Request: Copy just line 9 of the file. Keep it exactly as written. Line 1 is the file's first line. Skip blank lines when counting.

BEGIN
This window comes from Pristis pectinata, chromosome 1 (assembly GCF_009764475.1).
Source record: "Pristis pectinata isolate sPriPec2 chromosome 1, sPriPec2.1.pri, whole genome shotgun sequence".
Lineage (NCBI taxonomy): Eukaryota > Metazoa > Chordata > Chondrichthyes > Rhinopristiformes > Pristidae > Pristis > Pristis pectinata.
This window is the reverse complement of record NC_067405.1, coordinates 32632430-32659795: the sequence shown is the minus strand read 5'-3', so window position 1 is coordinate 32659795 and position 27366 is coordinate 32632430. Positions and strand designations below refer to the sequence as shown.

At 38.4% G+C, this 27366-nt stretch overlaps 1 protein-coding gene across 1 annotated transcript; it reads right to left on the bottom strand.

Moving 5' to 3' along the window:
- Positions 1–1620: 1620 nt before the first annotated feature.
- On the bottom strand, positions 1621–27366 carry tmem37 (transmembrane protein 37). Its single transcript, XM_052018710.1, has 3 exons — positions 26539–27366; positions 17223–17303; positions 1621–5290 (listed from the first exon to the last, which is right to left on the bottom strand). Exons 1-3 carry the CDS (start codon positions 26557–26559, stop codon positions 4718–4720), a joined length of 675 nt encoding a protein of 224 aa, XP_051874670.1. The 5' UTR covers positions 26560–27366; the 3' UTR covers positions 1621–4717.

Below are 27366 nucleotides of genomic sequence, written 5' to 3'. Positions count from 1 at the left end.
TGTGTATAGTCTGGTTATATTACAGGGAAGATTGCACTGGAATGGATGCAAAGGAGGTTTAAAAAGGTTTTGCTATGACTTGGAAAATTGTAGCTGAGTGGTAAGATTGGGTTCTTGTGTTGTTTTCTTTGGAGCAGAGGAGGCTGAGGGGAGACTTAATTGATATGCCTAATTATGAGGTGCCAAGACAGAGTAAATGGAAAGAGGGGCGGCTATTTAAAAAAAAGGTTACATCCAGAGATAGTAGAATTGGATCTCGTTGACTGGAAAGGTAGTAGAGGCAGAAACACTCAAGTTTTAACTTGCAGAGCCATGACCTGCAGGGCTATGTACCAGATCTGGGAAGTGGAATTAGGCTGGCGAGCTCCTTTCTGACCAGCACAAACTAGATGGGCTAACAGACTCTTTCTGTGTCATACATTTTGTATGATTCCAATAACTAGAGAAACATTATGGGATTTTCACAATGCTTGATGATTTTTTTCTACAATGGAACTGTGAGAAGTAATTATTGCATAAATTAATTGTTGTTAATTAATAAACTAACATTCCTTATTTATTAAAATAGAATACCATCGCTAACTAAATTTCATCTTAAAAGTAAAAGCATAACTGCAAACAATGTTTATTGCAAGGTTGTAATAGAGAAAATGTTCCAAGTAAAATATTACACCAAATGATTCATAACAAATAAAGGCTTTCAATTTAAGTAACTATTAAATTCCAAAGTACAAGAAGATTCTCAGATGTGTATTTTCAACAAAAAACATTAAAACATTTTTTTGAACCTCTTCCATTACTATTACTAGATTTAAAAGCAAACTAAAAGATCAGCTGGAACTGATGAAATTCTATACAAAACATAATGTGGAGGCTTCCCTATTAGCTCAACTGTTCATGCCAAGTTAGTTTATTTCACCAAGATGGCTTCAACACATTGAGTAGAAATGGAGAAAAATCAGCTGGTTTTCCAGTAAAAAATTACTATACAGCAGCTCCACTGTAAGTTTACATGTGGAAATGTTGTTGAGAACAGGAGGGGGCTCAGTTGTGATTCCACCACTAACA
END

Below are 27366 nucleotides of genomic sequence, written 5' to 3'. Positions count from 1 at the left end.